“A song is just a handful of sentences,” I say. “That’s all the room you have. You have to make it count.” I draw open the book and let my finger fall to the first sentence it finds.
Here’s what I got when I tried this today:
After all the July miles, there Jackson stood, burned twice, or who knew if it was a hundred times, facing them in the road.
“Are you Catholic?” I asked her suddenly, and she shook her head.
—“The Whole World Knows”
“God created the world,” said Lorenzo, “and it exists to give testimony. Life is the tongue: speak.”
—“A Still Moment”
Listen, honey, you’re just a virgin compared to Mrs. Montjoy.
For this particular go-around, I’d say sentence three is your chorus and sentence four your bridge, while the others are verse cues. I could play this game with The Collected Stories all day. No one makes a sentence count like Eudora: wisdom, charming incisiveness, the whole picture drawn completely and its unseen forces summoned.
When someone asks me who my first influences were, I cringe a little—not because it is a cliché question, but because it is almost uncomfortable to conjure how vulnerable I was when I first needed a hero. Heroes are no trite matter—people worth looking up to are important at any age. Adult influences wield less power; we come to them more fully formed, with harder edges and less need. Those first heroes are mentors, confidants, complete relationships in their one-sided way. Not unlike first loves, they hold that most delicate of heartstrings: hope. Hope for the future, for what love is capable of, what words are capable of, what we ourselves are capable of. My first hero is, always, Eudora Welty.
I never met Eudora; I never even so much as had dinner in the same room with her or saw her pass on the street. I can’t remember when I first read “Why I Live at the P.O.,” but I recognized myself and my intense Southern family immediately in the cadence, the temper tantrums, the mess of their befuddled, self-damning characters. The jealous sister, the innocent illegitimate child, and the cross-dressing uncle—all of whom loved each other very much in spite of their ridiculous circumstances. I had sat at that very table. (My grandfather had the most beautiful accent you’ve ever heard and told stories in which the words held on to sentences like molasses, but that is another story.) Eudora managed to invoke both culpability and tenderness. Before I knew it, I had ordered my life to be close to her way of thinking, and my life felt close to her thoughts before it was ordered: I watched people, I eavesdropped for dialogue around me, I kept a writing routine, and I tried to have my own point of view even when I didn’t. More than anything, I wanted to find my own voice, my own noise. I confided in Eudora. I took her my fears and my lyrics; I sat alone in coffee shops beside her (sometimes Emmylou Harris and Townes Van Zandt joined us). Eudora accompanied me anywhere that required real courage. And that was nearly everywhere. Yes, she was my pretend friend; I made Eudora up. But whoever she was, she was beautiful to me.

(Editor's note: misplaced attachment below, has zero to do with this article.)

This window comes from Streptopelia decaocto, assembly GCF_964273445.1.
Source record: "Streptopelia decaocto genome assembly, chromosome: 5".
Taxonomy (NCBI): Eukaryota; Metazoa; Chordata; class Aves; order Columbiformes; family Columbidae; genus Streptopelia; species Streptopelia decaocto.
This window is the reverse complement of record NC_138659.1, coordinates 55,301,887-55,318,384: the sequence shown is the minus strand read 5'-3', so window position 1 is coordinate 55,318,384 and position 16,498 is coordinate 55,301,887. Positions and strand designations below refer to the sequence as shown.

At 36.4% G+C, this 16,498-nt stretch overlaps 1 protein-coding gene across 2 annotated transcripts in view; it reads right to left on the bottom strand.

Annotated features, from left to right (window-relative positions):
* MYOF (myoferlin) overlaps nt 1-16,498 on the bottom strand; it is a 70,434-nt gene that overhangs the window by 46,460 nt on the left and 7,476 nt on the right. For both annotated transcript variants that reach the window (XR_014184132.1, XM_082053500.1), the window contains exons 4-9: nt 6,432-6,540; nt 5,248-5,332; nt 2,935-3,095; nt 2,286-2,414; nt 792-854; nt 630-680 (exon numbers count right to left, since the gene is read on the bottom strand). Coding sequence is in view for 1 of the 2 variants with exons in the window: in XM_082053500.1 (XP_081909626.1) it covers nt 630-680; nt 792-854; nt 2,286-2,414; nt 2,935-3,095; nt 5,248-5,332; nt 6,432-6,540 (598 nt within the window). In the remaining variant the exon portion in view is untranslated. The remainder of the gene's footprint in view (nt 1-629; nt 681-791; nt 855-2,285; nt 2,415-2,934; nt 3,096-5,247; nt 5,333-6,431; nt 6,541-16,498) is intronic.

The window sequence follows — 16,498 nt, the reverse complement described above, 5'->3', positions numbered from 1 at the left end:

Towns, like people, had clear identities and your imagination could go out to meet them. You saw houses, yards, fields, and people busy in them, the people who had a life where they were. You could hear their bank clocks striking, you could smell their bakeries.
—“One Writer’s Beginnings”
My Eudora: oldest daughter of Andrew and Chestina, child of Jackson, Mississippi. Writer, photographer, solo traveler. Graveyard seer, eavesdropper, New York City explorer. Deeply private. Outsider. Never married. Never ran out of truth to tell. A woman who lived in a time when most people around her believed that women were wives, nurses, or teachers. A true pioneer. Full of not only integrity but love, never unkind.
In the world of today where we can find people who are like us in a digital flash, it is hard to imagine that when I was a kid, I did not meet any working female artists. I had no idea what one looked like in real life. I was eighteen when I finally put eyes on a filmmaker, a friend’s mother who made documentaries. (I could not look away—what was her studio like, what was her schedule like, her rebellion, her handwriting? Who were her heroes?) By that time, though, there was no turning back; I had already made up my mind that I wanted to be an artist and not a mediocre one. I was tremendously naive (which is really the only worthwhile way to be naive).